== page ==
At the novel’s opening, Erpenbeck lets us know that Richard has been shielded from the world around him – physically in terms of the marked space imposed upon him by the Berlin Wall, but figuratively too, moving as he does in the same circles and routines throughout his work, and with his wife.  In Go, Went, Gone, the refugees are given the ability to make Richard more malleable, to open his eyes to the wider world, and to shape elements of his persona.  Richard, despite his good education, job as a professor, and prior travels, was previously ignorant to such things as African geography, and could come across as ignorant.  When he meets a group of migrants for the first time, for instance, Erpenbeck writes: ‘The refugees weren’t all doing so badly, Richard thinks, otherwise how could this fellow be so burly?’ I found some of Richard’s gradual realisations quite moving; for example: ‘There’s something he’s never thought of since these men aren’t being permitted to arrive, what looks to him like peacetime here is for them basically still war.’

The novel’s blurb declares that in Go, Went, Gone, Jenny Erpenbeck makes ‘a passionate contribution to the debate on race, privilege and nationality’.  I agree with this; she certainly explores many issues which revolve around the notions of statehood and selfhood, and the difficulties which so many people have to overcome in order just to live in safety.  Reading such novels as this in our current climate, which places such emphasis on borders and boundaries, is pivotal.  The use which Erpenbeck makes of the present tense throughout just makes the realistic story which she has built feel all the more urgent.  So much of the human experience can be found within this novel.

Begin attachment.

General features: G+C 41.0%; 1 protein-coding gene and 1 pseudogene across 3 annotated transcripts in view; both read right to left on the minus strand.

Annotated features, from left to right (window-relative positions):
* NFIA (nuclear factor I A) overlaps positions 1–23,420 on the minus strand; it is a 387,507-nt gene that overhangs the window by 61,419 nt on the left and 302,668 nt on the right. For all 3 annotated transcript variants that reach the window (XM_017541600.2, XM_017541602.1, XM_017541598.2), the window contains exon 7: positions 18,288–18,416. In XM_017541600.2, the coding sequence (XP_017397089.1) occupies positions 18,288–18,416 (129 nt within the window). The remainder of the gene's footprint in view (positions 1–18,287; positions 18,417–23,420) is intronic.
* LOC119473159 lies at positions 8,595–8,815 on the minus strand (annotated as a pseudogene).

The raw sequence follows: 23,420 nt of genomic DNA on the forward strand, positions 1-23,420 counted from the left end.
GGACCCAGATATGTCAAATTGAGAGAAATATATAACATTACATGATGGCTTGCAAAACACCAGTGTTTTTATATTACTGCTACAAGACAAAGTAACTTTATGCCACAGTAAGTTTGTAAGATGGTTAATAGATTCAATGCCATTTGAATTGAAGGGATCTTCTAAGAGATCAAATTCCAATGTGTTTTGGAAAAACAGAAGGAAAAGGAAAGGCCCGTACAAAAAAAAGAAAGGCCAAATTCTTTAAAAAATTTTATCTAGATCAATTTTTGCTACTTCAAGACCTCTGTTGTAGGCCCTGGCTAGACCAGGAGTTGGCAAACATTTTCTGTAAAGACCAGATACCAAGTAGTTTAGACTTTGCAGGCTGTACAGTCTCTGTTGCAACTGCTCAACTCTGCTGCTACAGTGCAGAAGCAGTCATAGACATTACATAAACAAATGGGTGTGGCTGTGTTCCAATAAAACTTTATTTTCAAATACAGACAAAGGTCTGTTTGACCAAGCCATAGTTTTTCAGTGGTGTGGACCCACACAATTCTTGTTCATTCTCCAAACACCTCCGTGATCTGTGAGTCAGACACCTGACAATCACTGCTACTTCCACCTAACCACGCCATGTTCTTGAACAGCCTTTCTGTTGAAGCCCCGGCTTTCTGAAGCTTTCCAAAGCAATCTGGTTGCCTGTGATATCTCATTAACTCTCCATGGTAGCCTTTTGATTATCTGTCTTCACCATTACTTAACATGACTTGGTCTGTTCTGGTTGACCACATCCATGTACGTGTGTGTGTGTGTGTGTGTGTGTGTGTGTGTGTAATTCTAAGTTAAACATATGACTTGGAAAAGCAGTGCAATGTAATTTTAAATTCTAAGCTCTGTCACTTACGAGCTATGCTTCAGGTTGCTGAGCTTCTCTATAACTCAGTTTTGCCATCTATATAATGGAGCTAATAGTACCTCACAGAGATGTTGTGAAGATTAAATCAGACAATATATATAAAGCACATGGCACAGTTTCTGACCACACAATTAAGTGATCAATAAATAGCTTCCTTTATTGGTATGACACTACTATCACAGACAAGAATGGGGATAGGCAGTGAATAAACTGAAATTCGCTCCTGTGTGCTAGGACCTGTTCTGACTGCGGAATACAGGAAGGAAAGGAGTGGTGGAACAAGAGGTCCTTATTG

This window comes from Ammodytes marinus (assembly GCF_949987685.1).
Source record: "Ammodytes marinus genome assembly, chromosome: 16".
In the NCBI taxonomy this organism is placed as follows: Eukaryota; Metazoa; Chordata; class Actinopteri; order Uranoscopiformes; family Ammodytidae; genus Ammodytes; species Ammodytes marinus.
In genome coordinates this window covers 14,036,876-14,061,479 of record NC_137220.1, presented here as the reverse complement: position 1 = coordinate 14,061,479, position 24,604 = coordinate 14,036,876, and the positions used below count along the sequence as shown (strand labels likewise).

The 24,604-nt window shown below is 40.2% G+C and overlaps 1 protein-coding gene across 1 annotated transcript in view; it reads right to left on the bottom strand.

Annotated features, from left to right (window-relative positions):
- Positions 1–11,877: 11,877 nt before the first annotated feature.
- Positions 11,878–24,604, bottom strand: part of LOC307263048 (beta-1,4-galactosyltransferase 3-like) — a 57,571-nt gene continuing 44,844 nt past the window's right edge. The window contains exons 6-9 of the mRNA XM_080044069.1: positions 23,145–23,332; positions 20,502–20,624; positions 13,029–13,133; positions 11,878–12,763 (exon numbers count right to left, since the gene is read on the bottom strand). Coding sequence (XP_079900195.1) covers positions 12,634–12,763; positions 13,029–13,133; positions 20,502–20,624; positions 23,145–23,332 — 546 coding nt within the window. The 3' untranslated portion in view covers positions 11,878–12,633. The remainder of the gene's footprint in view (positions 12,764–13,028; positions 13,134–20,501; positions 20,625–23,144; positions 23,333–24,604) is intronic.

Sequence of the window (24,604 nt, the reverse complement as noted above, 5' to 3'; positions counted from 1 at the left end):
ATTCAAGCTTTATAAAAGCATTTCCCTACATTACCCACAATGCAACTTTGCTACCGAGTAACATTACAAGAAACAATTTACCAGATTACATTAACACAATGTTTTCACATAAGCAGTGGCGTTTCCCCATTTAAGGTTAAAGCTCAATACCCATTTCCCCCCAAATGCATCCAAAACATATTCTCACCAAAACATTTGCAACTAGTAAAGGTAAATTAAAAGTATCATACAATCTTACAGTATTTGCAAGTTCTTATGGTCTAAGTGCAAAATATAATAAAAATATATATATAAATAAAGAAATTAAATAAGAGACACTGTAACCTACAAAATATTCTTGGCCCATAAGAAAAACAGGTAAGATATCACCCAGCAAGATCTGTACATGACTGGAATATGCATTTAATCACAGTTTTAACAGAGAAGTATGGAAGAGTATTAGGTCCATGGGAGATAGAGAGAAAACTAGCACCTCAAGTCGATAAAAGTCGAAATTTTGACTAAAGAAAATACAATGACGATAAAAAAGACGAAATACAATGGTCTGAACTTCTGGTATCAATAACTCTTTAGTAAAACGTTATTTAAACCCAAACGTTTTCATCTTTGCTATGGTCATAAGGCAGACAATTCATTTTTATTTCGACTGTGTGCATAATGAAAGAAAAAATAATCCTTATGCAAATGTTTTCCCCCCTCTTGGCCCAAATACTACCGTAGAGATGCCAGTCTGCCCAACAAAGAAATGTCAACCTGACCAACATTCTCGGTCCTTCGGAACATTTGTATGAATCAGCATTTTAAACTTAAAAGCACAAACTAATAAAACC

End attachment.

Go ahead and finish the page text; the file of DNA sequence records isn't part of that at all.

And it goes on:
The only drawback of Go, Went, Gone for me is that it only features the male perspective, but perhaps this is what Erpenbeck was going for.  The few female characters here are either absent – Richard’s wife, and the wives and sisters of many of the migrants – or on the periphery.  In some ways, this absence makes the book seem limiting; in others, I suppose, it is rendered more realistic, as Richard perhaps would not have been allowed the same access to female migrants.  The other slight issue that I had is with the translation; whilst I found Bernofsky’s work fluid, there were some overly long, and occasionally quite muddled, sentences within the novel.

Overall, I found Go, Went, Gone poignant and highly thought-provoking; it made me give so much consideration to the world in which we live, the terrible things which humankind daily proves itself capable of, and notions of privilege.  There is a strong sense of place, and of selfhood, here, and I really did like the way in which the author has not presented Germany, or the wider Western world, as a utopia. Throughout, I found Erpenbeck’s tone, and the omniscient narrative perspective, effective.  I admire the amount of themes which the author has been able to pack in.  She considers, with empathy, what it must be feel like to be an essentially stateless migrant in the modern world, and the injustices which face them on a daily basis.  Go, Went, Gone is a timely novel which I would highly recommend.

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The 1968 Club: ‘The Iron Man’ by Ted Hughes *****

I was hoping to be able to read and review something new for the wonderful 1968 reading club, hosted by Simon and Kaggsy, but my best intentions have been swallowed up in thesis writing.  I therefore thought that rather than miss out on contributing entirely, I would schedule a review for one of my favourite books, Ted Hughes’ The Iron Man, which just so happens to have been published in 1968.

indexThe Iron Man tells the story of a ‘man’ made entirely of metal, thought at first to be an enemy of the people.  He is found by a group of local villagers whilst snacking on their farm equipment, and they decide that the best thing to do in such circumstances is to build an enormous pit and lure the Iron Man inside.  This they do.  What they don’t factor into the equation is that the Iron Man is able to escape.  This he does.  A friendship with a young boy named Hogarth ensues, and to prove his worth to the sceptical adults, the Iron Man is tasked with saving the earth from an evil space creature.